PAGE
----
The history of the Tie


A necktie (usually just called a tie) is a long piece of material worn around the neck and under a collar with a knot tied in front. The modern necktie's original name was the four-in-hand tie. The modern necktie, along with the ascot and the bow tie, are all descended from the cravat. They are mainly worn by men, though they are sometimes worn by women, either as fashionable dress wear or as part of a uniform.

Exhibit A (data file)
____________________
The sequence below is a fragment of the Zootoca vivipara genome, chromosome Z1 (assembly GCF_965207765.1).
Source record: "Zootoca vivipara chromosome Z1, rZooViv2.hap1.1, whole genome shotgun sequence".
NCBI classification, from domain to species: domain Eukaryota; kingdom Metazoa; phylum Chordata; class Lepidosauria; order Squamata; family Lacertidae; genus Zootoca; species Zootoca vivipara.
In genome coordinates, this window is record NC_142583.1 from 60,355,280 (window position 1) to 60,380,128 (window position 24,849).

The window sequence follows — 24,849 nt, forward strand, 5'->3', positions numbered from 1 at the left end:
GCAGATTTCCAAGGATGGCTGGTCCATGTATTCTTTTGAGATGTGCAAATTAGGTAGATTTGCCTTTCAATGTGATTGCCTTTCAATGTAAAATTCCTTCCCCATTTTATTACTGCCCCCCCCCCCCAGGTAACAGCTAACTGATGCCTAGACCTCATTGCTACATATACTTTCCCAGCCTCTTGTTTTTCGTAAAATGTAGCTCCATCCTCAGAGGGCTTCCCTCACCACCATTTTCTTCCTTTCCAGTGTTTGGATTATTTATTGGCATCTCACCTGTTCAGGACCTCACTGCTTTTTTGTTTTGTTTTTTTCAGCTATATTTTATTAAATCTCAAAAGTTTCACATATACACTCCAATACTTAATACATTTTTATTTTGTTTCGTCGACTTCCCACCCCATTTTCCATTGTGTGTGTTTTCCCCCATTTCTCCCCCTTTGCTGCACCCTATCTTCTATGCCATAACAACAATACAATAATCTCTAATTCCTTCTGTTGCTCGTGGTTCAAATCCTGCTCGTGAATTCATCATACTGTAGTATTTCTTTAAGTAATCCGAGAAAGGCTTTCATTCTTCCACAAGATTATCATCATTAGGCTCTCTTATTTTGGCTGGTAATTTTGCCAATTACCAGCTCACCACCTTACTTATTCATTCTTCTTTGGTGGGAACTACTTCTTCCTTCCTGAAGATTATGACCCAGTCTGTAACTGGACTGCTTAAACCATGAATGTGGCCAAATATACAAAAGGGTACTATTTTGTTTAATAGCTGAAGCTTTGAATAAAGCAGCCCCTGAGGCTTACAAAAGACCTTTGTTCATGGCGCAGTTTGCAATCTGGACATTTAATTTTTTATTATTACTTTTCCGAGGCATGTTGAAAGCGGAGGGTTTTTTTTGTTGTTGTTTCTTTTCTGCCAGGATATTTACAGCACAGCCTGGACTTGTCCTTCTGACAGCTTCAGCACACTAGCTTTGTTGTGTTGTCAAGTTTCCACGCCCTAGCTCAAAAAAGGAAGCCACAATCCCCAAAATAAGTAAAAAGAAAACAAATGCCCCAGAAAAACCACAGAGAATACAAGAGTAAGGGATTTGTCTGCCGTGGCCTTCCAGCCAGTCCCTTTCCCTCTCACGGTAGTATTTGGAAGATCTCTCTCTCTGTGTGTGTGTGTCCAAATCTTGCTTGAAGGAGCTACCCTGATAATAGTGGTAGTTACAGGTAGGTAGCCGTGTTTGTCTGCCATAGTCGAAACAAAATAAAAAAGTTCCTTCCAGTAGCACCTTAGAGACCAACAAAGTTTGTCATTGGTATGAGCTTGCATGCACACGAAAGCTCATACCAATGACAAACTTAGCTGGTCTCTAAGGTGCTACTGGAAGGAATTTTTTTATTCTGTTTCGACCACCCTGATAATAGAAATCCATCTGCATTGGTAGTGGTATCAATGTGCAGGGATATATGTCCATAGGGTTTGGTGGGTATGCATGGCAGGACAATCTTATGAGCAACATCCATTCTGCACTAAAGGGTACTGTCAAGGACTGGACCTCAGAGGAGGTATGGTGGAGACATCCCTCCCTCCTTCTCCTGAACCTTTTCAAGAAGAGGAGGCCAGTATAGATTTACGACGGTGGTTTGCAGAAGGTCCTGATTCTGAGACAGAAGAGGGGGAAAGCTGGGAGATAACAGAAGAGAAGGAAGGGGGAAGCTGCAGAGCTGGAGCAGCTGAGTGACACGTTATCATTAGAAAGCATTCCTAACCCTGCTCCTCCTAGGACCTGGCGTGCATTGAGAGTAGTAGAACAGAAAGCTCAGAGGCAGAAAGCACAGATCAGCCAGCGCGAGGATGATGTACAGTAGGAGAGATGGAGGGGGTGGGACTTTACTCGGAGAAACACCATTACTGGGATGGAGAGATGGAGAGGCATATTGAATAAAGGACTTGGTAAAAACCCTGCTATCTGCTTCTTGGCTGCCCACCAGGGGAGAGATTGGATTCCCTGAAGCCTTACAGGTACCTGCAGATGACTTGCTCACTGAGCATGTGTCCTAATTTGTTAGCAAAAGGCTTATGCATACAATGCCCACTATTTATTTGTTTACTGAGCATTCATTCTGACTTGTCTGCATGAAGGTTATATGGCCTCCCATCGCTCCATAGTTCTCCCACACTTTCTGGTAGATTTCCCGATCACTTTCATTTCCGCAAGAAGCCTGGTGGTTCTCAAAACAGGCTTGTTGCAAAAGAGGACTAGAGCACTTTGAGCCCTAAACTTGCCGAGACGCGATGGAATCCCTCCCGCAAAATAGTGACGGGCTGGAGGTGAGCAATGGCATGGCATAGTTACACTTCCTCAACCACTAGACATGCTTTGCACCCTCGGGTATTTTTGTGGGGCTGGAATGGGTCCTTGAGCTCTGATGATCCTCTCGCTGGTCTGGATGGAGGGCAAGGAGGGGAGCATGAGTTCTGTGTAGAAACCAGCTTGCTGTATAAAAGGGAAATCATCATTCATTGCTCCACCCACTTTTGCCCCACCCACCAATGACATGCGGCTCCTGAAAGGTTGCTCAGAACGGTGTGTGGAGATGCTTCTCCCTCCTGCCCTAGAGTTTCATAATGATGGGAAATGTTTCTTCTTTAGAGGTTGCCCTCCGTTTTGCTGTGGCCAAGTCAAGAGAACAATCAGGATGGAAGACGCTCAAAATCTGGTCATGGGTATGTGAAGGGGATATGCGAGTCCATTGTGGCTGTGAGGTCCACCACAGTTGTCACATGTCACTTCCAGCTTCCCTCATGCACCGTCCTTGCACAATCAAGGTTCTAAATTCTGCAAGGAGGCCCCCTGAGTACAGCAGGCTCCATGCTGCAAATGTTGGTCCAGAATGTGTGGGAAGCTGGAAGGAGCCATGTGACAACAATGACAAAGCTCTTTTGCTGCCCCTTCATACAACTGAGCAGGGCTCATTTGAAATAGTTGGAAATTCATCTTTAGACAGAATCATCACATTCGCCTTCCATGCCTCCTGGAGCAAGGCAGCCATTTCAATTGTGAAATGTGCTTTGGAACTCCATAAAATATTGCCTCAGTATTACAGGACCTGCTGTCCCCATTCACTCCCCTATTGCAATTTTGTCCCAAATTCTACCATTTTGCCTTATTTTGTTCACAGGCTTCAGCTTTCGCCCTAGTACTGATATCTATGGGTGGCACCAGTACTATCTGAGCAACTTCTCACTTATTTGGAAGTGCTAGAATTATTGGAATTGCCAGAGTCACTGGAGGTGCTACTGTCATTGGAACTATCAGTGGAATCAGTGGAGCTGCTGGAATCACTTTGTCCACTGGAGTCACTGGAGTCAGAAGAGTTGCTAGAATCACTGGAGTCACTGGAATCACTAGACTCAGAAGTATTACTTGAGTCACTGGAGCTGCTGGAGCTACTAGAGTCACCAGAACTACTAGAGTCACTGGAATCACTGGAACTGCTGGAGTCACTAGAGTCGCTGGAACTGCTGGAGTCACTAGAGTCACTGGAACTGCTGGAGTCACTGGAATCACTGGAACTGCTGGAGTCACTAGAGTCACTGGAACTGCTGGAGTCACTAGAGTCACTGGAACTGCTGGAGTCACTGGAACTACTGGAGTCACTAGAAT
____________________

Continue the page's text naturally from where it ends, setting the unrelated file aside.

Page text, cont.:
A cravat is the neckband that was the forerunner of the modern tailored necktie. From the end of the 16th century, the term "band" applied to any long strip of cloth worn round the neck that was not a "ruff". The ruff itself had started its career in the earlier 16th century as a starched and pleated strip of white linen that could be freshly changed to keep the neck of a doublet from getting increasingly grimy, or for use as a bib or napkin. A "band" could indicate a plain, attached shirt collar or a detached "falling band" that draped over the doublet collar. Necktie fashions have changed over time. This 1818 pamphlet depicts various styles of tying a cravat.The modern form of the cravat originated in the 1630s. Like most male fashions between the 17th century and World War I, it had a military origin. During the reign of Louis XIII of France, Croatian mercenaries enlisted in a regiment that supported the King and Richelieu against the Duc de Guise and the Queen Mother, Marie de Medici. The traditional outfit of these Croats aroused curiosity in Paris on account of the unusual and picturesque scarves distinctively tied about their necks. The scarves were made of various cloths, ranging from coarse material for common soldiers, to fine linen and silk for officers. The word "cravat" comes from the French cravate, and many sources state that this is a corruption of "Croat" - Croatian "Hrvat". However there is evidence that the word was in use in France in the 14th century and in Italy in 16th century. In one of his ballads, the French writer Eustache Deschamps (c. 1340-1407), used the phrase "faites restraindre sa cravate" (pull his cravat tighter). Considering the interdependency of many European regions (particularly the French) with the Venetian Empire, and the fact that this empire at one time occupied the bulk of the Croatian coast, that type of cross-culturalization would not be unprecedented. Whatever the origin of the word the new form of dress became known as a cravate and the French were quite ready to give up the starched linen ruffs that they had been wearing and adopt the new fashion of loose cravates made of linen or muslin with broad edges of lace. On his return to England from exile in 1660, Charles II brought with him this new word in fashion: "A cravatte is another kind of adornment for the neck being nothing else but a long towel put about the Collar, and so tyed before with a Bow Knott; this is the original of all such Wearings; but now by the Art and Inventions of the seamsters, there is so many new ways of making them, that it would be a task to name, much more to describe them". (Randle Holme, Academy of Armory and Blazon, 1688.) A gentleman's cravat would be made of fine lace. Grinling Gibbons the famous carver and sculptor, made a highly realistic one, carved out of a piece of white limewood. During the wars of Louis XIV of 1689-1697, the flowing cravat was replaced, except for court occasions, by the more current and equally military Steinkirk, named for the Battle of Flanders of 1692. The Steinkirk was a long narrow, plain or lightly trimmed neckcloth worn with military dress, wrapped just once about the neck in a loose knot, with a lace of fringed ends that were twisted together and tucked out of the way into the button-hole (of either a coat or a waistcoat) The steinkirk proved to be popular with both men and women until the 1720s. The macaronis reintroduced the flowing cravat in the 1770s and the manner of tying one became a matter of personal taste and style, to the extent that after Waterloo, the neckwear itself was increasingly referred to as a "tie".